Centrelink lines go viral

Queues for Centrelink in central Geelong. (Louisa Jones)

By Luke Voogt

Queues at Geelong Centrelinks stretched up to 100m on Monday morning after the federal government announced payments for people impacted by coronavirus.

A queue stretched about 100m at Centrelink’s central Geelong office while in Corio dozens of people lined up for services.

A witness told the Independent some were abiding by new social distancing regulations of 1.5 metres between people.

But others in the central Geelong queue were ignoring the regulations and putting public health at risk, said the witness, who wished not be named.

The queues come despite Services Australia, which operates Centrelink, urging people not visit the centres.

“Please consider the health and safety of our customers and staff,” the agency said in a statement online.

“Do not visit our service centres unless there’s a critical need for you to be there.”

The queues mirrored a rush across Australia to access Centrelink payments after federal government unveiled a second stimulus package of $66 billion on Sunday.

The package included a fortnightly $550 Coronavirus Supplement from April 27 for eligible Australians, Treasurer Josh Frydenberg announced.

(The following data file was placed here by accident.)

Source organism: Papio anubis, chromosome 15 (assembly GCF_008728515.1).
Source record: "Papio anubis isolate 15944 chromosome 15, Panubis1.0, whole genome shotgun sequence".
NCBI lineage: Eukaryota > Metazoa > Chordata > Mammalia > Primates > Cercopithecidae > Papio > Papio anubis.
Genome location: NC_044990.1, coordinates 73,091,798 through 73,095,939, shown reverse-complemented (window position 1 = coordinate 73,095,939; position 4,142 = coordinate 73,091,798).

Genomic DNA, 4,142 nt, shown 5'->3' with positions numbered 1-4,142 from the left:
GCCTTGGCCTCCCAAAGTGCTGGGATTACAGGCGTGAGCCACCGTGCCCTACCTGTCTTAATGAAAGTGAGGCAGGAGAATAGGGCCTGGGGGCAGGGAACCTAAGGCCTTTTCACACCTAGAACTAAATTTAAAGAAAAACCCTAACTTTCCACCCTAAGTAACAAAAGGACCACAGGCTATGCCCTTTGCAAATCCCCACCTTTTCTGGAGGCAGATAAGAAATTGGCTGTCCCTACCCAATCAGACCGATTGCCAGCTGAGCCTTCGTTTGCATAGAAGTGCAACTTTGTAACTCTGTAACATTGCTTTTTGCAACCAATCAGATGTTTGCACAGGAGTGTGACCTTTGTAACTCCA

The package comes after federal government ordered non-essential services, including pubs, gyms and restaurants, to close their doors on Monday to prevent the spread of coronavirus.

Sole traders and casual workers currently making less than $1,075 a fortnight will be eligible to receive the full supplement.

People on the Jobseeker (formerly Newstart) allowance are also eligible for the payment, while 5 million other Australians could be eligible for two $750 Economic Support Payments.

People already receiving Centrelink payments who were eligible for either supplement would receive them automatically, Services Australia said.

“Please do not call or visit us,” the agency urged those people.

Services Australia encouraged anyone who needed to apply for an income support payment due to losing their job or reduced income to start their application online at my.gov.au.

“If you need to provide proof of identity and you’re in self-isolation or feeling unwell we can do this over the phone – but please defer until later if you can,” the statement said.

“We urge you not to come into our service centres if you’re unwell.”

But on Monday a cyber-attack hit the federal government’s MyGov website, which, combined with increased demand caused the online portal to crash.

Government Services Minister Stuart Robert said more than 50,000 Australians were trying to access the site when the distributed denial of service (DDoS) attack hit.

“There is unprecedented demand for the service right now, but Australians need to be patient. Try logging on later today or even tomorrow,” Mr Robert said.

“MyGov is working, but the best option right now is for people to be patient.”

A similar attack brought down the Census website in 2016.

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